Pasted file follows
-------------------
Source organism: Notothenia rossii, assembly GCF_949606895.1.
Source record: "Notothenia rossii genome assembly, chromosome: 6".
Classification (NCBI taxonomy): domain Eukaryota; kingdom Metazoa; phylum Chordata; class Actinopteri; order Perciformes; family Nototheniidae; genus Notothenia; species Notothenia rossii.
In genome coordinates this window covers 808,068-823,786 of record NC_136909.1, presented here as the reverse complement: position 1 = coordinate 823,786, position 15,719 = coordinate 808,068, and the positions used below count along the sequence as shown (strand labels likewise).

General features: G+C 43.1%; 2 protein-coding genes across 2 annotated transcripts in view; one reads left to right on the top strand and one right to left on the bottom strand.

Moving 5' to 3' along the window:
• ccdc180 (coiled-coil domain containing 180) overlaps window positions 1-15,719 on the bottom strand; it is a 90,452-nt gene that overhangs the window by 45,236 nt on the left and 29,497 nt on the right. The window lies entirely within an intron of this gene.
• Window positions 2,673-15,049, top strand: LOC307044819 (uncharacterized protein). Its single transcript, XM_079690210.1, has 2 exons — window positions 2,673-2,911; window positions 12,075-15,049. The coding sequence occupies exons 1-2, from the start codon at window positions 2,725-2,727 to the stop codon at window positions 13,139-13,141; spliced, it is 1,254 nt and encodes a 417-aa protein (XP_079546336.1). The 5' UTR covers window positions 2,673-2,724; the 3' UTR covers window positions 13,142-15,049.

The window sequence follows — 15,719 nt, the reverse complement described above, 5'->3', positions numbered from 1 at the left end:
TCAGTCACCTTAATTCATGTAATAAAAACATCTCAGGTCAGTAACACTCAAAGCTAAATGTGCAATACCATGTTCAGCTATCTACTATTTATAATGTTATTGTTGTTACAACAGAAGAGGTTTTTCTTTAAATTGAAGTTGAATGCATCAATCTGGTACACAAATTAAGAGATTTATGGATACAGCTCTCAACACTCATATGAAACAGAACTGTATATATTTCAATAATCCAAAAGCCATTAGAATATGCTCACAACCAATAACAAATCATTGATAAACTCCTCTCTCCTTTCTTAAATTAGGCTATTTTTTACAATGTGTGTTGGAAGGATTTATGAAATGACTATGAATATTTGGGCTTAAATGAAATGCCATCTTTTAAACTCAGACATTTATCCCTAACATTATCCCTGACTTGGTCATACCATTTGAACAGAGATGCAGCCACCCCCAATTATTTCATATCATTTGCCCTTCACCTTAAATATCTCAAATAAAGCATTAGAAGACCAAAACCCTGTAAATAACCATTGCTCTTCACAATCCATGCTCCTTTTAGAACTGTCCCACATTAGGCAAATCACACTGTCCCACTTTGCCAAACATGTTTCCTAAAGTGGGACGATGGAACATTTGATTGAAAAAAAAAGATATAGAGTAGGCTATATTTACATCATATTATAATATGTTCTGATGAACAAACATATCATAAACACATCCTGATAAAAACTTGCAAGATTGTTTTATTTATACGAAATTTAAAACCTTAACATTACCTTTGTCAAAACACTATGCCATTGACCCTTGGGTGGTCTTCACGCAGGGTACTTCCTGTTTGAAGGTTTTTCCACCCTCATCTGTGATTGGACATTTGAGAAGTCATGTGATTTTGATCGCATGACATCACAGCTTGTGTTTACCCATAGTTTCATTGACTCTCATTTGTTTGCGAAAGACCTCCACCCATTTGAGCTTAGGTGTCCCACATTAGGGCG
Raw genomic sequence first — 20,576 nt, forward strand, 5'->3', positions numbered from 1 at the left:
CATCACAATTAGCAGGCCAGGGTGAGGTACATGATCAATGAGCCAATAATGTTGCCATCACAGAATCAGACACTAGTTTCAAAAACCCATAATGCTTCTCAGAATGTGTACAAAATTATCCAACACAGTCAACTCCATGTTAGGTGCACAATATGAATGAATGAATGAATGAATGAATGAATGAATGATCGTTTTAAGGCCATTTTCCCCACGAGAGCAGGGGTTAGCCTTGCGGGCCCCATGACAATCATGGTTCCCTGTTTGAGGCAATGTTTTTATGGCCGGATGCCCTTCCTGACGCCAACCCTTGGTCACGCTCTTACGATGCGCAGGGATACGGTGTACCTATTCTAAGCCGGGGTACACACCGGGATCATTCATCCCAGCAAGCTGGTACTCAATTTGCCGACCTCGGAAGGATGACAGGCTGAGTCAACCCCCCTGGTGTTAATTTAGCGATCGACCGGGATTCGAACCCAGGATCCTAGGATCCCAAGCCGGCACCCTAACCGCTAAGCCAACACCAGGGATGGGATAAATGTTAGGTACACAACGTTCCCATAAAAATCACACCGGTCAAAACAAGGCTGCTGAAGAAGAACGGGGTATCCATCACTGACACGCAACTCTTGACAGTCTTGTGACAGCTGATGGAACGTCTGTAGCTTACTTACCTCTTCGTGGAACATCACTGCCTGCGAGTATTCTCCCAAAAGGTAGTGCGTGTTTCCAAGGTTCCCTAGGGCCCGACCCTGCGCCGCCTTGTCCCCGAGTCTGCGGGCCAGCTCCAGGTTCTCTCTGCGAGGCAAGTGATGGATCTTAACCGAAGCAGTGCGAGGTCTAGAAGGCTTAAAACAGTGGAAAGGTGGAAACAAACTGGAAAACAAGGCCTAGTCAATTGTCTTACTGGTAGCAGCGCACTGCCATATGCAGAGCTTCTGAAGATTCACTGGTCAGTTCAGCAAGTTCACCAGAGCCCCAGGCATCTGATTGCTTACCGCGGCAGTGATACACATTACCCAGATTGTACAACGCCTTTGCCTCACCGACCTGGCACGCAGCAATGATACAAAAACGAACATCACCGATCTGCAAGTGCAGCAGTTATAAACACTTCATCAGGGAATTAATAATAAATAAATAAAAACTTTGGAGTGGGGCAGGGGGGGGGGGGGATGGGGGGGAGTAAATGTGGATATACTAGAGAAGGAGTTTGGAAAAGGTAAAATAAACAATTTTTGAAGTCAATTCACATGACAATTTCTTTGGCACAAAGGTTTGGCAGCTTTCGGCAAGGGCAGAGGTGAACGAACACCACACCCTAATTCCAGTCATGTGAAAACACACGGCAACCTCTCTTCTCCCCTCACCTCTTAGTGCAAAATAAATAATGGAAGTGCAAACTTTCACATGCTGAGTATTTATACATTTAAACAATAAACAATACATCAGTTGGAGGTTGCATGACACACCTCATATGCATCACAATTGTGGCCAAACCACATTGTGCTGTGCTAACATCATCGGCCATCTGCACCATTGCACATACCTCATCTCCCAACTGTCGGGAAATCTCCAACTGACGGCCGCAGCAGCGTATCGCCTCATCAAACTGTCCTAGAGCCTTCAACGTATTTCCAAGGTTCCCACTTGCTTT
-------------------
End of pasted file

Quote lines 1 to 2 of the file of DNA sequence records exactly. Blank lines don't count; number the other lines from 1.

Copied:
Source organism: Notothenia rossii, assembly GCF_949606895.1.
Source record: "Notothenia rossii genome assembly, chromosome: 6".